An Irrawaddy dolphin calf, found stuck in a tidal pool off the Gulf of Thailand coast of Rayong in the east of Thailand, is slowly recovering with the 24/7 care of Thailand’s Marine and Coastal Resources Research and Development Centre.
The young dolphin was found by fishermen on July 22. With his weakened condition he wasn’t expected to live. But just over a month later, the youngster is doing well but still a long way from being able to fend for himself again.
Now named Paradon, he has his own team of volunteers and expert veterinary staff taking shifts to make sure he’s being observed at all times.
One of the attending vets, Thanaphan Chomchuen, told Associated Press that “…chances that these dolphins would survive are normally very, very slim. But we gave him our best try on that day”.
Paradon is believed to be between 4 – 6 months in age and can swim now with no signs of infection. He was only 138 centimetres long and around 27 kilograms when he was found
“He’s still weak and doesn’t take enough milk despite the team’s efforts to feed him every 20 minutes or so.”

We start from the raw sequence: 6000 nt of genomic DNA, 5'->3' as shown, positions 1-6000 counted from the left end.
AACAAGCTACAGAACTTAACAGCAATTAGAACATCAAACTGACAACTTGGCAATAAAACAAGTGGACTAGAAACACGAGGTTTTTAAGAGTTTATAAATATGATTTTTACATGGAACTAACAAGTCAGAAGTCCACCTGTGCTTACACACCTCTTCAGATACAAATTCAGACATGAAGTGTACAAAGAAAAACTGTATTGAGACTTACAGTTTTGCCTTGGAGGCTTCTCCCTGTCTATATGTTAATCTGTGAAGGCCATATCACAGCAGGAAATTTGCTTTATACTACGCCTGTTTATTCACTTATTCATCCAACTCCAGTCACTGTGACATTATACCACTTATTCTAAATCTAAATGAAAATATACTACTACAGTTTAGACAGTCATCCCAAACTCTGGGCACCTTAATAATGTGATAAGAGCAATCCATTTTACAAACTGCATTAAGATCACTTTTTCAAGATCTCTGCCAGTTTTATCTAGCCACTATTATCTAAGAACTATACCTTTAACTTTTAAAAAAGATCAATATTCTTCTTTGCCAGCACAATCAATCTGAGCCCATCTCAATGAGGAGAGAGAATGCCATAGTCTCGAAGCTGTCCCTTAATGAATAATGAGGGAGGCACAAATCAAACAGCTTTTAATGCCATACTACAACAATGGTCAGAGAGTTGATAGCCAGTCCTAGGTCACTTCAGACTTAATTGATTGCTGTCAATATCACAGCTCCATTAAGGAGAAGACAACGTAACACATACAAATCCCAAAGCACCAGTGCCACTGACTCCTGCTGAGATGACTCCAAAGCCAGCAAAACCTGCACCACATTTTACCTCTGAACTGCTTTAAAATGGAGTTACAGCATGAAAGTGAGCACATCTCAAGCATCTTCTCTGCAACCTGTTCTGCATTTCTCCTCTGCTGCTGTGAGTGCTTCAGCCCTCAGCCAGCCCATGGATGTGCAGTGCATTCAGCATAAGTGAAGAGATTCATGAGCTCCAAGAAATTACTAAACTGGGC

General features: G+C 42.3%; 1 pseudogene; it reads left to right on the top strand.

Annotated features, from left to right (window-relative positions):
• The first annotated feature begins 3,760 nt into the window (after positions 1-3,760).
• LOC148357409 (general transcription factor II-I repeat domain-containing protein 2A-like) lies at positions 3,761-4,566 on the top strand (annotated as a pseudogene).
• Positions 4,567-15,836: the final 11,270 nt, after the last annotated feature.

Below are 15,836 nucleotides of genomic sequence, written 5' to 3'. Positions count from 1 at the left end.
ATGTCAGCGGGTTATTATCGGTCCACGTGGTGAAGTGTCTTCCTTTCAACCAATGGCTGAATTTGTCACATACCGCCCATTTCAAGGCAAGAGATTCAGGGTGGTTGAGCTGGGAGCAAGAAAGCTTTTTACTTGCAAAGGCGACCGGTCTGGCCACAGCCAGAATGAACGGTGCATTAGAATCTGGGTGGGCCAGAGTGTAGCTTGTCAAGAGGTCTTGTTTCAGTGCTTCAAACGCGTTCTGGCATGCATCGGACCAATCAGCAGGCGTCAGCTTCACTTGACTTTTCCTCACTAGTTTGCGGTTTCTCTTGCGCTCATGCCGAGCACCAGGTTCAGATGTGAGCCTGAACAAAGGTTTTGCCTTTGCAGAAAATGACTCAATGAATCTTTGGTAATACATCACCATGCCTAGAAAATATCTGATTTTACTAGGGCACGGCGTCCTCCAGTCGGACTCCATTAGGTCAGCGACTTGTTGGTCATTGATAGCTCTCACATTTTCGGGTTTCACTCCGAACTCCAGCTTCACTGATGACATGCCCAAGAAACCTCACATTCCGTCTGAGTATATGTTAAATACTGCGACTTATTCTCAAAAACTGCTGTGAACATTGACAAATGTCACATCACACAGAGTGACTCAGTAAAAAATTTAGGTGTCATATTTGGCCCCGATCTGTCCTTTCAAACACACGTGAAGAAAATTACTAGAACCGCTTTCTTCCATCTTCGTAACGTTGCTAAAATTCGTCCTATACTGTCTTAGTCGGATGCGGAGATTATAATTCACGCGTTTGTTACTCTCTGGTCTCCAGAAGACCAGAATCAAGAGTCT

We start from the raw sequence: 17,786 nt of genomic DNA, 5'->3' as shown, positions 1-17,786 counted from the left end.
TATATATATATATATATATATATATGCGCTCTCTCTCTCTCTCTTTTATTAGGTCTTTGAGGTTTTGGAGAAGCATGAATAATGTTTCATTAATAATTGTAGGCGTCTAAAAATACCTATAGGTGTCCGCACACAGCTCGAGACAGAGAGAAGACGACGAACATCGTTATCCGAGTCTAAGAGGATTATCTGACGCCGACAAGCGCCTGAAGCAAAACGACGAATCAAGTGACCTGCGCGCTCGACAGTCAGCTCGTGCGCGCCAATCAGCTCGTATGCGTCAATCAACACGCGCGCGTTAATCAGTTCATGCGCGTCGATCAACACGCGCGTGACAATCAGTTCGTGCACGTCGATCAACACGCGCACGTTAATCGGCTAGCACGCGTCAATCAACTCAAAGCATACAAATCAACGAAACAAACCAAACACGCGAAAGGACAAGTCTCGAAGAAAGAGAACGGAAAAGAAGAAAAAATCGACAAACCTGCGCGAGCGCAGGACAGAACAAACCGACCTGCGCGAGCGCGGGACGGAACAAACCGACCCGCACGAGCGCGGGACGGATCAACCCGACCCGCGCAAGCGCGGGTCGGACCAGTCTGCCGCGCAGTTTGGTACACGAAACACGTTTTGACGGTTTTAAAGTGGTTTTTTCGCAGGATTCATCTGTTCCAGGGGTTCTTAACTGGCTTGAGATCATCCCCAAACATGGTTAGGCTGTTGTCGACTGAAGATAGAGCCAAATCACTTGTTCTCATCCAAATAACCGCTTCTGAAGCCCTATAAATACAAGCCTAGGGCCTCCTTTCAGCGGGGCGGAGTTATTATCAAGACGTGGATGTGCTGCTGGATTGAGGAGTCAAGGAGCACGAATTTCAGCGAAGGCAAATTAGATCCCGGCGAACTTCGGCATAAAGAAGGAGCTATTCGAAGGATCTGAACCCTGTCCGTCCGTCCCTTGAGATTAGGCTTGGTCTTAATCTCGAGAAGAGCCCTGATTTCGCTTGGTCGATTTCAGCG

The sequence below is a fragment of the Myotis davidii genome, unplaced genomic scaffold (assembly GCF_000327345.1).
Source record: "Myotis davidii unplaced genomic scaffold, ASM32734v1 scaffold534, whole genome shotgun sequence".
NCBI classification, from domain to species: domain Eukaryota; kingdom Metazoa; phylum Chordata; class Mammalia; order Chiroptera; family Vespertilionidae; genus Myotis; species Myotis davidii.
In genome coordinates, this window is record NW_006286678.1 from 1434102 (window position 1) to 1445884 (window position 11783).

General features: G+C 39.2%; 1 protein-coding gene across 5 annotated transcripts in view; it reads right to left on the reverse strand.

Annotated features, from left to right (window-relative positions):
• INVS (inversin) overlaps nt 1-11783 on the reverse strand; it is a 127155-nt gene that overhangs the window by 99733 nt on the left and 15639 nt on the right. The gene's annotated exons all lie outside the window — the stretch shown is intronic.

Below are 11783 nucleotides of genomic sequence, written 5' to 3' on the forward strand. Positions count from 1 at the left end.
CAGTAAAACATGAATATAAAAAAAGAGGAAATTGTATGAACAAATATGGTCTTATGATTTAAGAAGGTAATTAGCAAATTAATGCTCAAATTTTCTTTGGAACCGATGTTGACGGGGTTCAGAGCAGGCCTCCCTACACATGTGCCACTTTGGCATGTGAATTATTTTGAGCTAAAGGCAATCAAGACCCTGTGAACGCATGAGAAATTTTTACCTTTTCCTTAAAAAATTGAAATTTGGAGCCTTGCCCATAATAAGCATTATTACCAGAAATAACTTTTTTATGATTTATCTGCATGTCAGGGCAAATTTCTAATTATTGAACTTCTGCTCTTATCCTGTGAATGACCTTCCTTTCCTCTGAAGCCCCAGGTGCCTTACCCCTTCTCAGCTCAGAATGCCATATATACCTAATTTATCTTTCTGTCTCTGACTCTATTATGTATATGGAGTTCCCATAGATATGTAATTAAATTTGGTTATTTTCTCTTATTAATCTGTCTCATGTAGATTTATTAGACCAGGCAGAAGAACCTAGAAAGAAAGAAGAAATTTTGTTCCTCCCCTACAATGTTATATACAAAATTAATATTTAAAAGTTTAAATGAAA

One of Paradon’s volunteer team says he doesn’t eat as much as everyone is hoping “but rather just wants to play”.
“When you invest your time, physical effort, mental attention… to be a volunteer, of course you wish that he would grow strong and survive.”
Irrawaddy dolphins are found in the shallow coastal waters of South and Southeast Asia and in three rivers in Indonesia, Myanmar and Cambodia.
The Irrawaddy dolphin is a euryhaline species of oceanic dolphin found in scattered subpopulations near sea coasts and in estuaries and rivers in parts of the Bay of Bengal and Southeast Asia.
It closely resembles the Australian snubfin dolphin, which was not described as a separate species until 2005. It has a slate blue to a slate grey colour.
Although found in much of the riverine and marine zones of South and Southeast Asia, the only concentrated lagoon populations are found in Chilika Lake in Odisha, India and Songkhla Lake in southern Thailand – Wikipedia
Officials from the marine research centre in Rayong believe there are only around 400 Irrawaddy dolphins remaining along Thailand’s eastern coast, near the border of Cambodia, and are considered a vulnerable species by International Union for Conservation of Nature.
SOURCE: The Guardian